Worried about 'defensive medicine' in telehealth? Go on the offensive

From left to right: Joel E. Barthelemy, Shannon Murphy, David Cattell-Gordon and Mark Liber
From left to right: Joel E. Barthelemy, founder and chief executive officer of GlobalMed; Shannon Murphy, director of federal health solutions at Microsoft; David Catell-Gordon, MSW, director of telemedicine at the Karen S. Rheuban Center for Telehealth in the UVA Health System; Mark Liber, academy manager at StartUp Health.

WASHINGTON—Despite substantial industry excitement around telehealth as a way to coordinate care and improve outcomes, there is still some lingering concern that virtual care could lead to defensive medicine.

Defensive medicine has its roots in medical malpractice, with physicians ordering unnecessary tests to limit their liability. For telehealth, concerns revolve more around the limitations of virtual care: If a doctor is limited to calling or even video-calling a patient, they may lack many of the diagnostic tools they need to determine whether a test is necessary. To play it safe, they'll call for the test.

But a panel of experts at an event hosted by the Connected Health Initiative at the Microsoft Innovation & Policy Center on Tuesday said those costs can be mitigated through improved remote diagnostics and better planning on providers' part. Moreover, given sufficient coordination, telehealth applications can end up cutting costs and providing hospitals with a new, profitable service line.

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For example, rather than paying a pediatric endocrinologist to travel to a small rural hospital three days a week, hospitals can access that provider virtually and only pay for their time with patients, said Shannon Murphy, director of federal health solutions at Microsoft, outlining an approach she called "going on the offensive."

"Therefore, I'm only paying them when I'm making money," she said. "So now if you stop to think about this as offense, not defense—that's where rural health systems are struggling to make money because they're not offering enough services."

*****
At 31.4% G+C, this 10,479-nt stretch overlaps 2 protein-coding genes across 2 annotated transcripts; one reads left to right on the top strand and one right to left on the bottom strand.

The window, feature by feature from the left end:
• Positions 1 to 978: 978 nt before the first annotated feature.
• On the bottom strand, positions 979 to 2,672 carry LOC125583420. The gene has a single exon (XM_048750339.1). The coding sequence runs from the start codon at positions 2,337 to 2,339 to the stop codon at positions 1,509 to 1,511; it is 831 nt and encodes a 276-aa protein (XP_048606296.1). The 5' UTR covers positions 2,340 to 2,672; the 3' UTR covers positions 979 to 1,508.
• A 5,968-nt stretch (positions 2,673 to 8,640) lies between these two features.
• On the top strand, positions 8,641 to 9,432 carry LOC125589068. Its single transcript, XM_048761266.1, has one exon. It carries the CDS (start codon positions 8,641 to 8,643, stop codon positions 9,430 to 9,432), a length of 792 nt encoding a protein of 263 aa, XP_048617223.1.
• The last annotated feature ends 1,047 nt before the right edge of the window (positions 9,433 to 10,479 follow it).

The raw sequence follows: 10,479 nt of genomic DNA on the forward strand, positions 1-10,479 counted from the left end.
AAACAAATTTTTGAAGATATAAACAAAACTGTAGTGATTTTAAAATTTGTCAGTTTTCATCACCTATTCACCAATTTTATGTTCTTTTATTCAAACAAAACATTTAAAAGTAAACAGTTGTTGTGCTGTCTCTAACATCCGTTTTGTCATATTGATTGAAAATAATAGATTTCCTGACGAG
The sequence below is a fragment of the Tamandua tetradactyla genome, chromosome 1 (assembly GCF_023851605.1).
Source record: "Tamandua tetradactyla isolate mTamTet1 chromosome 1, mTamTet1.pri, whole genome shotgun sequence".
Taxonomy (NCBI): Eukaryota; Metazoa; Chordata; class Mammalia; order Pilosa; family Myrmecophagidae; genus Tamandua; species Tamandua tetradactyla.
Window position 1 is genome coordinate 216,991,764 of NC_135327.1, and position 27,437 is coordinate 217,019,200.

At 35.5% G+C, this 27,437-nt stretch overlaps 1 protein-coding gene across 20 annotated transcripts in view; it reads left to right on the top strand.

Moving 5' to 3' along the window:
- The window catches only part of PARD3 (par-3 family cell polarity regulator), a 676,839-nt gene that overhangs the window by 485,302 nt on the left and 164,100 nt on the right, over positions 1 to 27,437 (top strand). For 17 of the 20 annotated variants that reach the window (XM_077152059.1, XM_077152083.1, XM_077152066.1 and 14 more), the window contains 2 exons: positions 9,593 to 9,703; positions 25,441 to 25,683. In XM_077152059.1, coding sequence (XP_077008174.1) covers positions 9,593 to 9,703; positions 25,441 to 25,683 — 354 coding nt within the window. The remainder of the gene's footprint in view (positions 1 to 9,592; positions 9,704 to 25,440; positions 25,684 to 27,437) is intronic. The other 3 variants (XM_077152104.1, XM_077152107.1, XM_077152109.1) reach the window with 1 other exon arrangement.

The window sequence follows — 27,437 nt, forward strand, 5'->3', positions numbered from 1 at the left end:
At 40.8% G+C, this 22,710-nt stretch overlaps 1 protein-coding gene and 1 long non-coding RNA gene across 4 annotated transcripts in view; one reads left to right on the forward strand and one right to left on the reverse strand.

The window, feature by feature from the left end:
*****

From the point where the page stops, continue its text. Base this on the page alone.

RELATED: Defensive medicine may curb malpractice claims, study finds

Integrating digital tools can help. While telestroke programs have been lauded for their ability to evaluate patients and prescribe life-saving drugs quickly, providers are limited in the information they have at their fingertips. If a neurologist is unable to physically examine a patient at risk for a stroke—even one at very low risk—they are much more likely to order an MRI, resulting in thousands of dollars in potentially unnecessary imaging.

"For that stroke patient, being able to see that patient right away, being able to actually interact with them—especially on an ischemic stroke—it's paramount for you to have the connectivity and for you to have the evidence," said Joel E. Barthelemy, founder and chief executive officer of GlobalMed. "Because you can't even go through your stroke scale to make sure that patient is having one kind of stroke versus another."

To make up for that in-person gap, most panelists expressed how it important it was for physicians on the other end of the line to have the maximum information possible when evaluating a patient. David Catell-Gordon, director of telemedicine at the Karen S. Rheuban Center for Telehealth in the UVA Health System, said the answer is in getting diagnostic tools into the hands of patients and then getting that data transmitted to doctors.

It's important "being able to see the patient, see the images; having diagnostic peripherals in the home that provide this kind of information, because I don't believe you can prescribe antibiotics this way," Catell-Gordon said, holding a cellphone to his ear. "You have to have the full field of information, and telehealth—when we provide it correctly—is providing that."

Beyond mitigating the extra costs of defensive medicine, panelists asserted that there were myriad other ways to save costs through telehealth applications. For instance, rural hospitals, which have run into a range of funding problems recently, have found ways to make money off telehealth because it enables them to keep patients in those hospitals.

RELATED: A third of rural hospitals at risk for closure; extension of federal programs could provide relief

Barthelemy offered a case study of a rural hospital in Arizona that previously had a policy that cost them a lot of money: Whenever a patient presented with potential heart attack symptoms, they immediately airlifted that patient to Tucson—the emergency physicians on site didn't want to take chances.

After implementing a telehealth initiative at that hospital, however, local physicians were able to consult with cardiologists around the country and better determine when a case truly required the patient to be moved. As a result, the health system was able to save hundreds of thousands of dollars in transfers in the first year, and moreover, the hospital started making more money because it was treating the patients it was no longer transferring.

"We have too many unnecessary transfers in our health system nationally, and telehealth creates a link to specialty practice and consults," Catell-Gordon agreed.

"Telemedicine's not just defensive medicine," added Murphy.

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